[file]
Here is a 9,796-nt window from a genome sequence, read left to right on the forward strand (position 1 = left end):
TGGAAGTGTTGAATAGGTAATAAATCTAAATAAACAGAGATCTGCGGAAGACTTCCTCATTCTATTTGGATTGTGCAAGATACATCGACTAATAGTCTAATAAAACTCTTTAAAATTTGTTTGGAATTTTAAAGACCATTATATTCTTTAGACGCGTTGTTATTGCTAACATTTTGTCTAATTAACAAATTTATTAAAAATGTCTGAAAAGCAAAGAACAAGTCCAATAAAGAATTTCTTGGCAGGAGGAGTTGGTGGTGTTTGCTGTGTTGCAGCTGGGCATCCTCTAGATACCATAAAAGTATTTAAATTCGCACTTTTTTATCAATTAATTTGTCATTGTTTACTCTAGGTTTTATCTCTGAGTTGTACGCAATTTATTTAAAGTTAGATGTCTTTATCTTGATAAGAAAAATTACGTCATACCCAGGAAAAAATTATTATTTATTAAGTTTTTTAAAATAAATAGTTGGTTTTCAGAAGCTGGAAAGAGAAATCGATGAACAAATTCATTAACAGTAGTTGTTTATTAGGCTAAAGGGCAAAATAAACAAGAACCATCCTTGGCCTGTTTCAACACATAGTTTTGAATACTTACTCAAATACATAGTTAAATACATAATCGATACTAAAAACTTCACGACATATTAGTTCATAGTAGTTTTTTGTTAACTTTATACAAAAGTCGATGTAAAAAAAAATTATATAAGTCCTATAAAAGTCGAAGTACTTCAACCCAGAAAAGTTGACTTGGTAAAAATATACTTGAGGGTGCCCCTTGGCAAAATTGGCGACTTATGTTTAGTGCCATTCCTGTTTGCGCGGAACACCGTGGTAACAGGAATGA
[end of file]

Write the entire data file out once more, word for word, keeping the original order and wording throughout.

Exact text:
Here is a 9,796-nt window from a genome sequence, read left to right on the forward strand (position 1 = left end):
TGGAAGTGTTGAATAGGTAATAAATCTAAATAAACAGAGATCTGCGGAAGACTTCCTCATTCTATTTGGATTGTGCAAGATACATCGACTAATAGTCTAATAAAACTCTTTAAAATTTGTTTGGAATTTTAAAGACCATTATATTCTTTAGACGCGTTGTTATTGCTAACATTTTGTCTAATTAACAAATTTATTAAAAATGTCTGAAAAGCAAAGAACAAGTCCAATAAAGAATTTCTTGGCAGGAGGAGTTGGTGGTGTTTGCTGTGTTGCAGCTGGGCATCCTCTAGATACCATAAAAGTATTTAAATTCGCACTTTTTTATCAATTAATTTGTCATTGTTTACTCTAGGTTTTATCTCTGAGTTGTACGCAATTTATTTAAAGTTAGATGTCTTTATCTTGATAAGAAAAATTACGTCATACCCAGGAAAAAATTATTATTTATTAAGTTTTTTAAAATAAATAGTTGGTTTTCAGAAGCTGGAAAGAGAAATCGATGAACAAATTCATTAACAGTAGTTGTTTATTAGGCTAAAGGGCAAAATAAACAAGAACCATCCTTGGCCTGTTTCAACACATAGTTTTGAATACTTACTCAAATACATAGTTAAATACATAATCGATACTAAAAACTTCACGACATATTAGTTCATAGTAGTTTTTTGTTAACTTTATACAAAAGTCGATGTAAAAAAAAATTATATAAGTCCTATAAAAGTCGAAGTACTTCAACCCAGAAAAGTTGACTTGGTAAAAATATACTTGAGGGTGCCCCTTGGCAAAATTGGCGACTTATGTTTAGTGCCATTCCTGTTTGCGCGGAACACCGTGGTAACAGGAATGA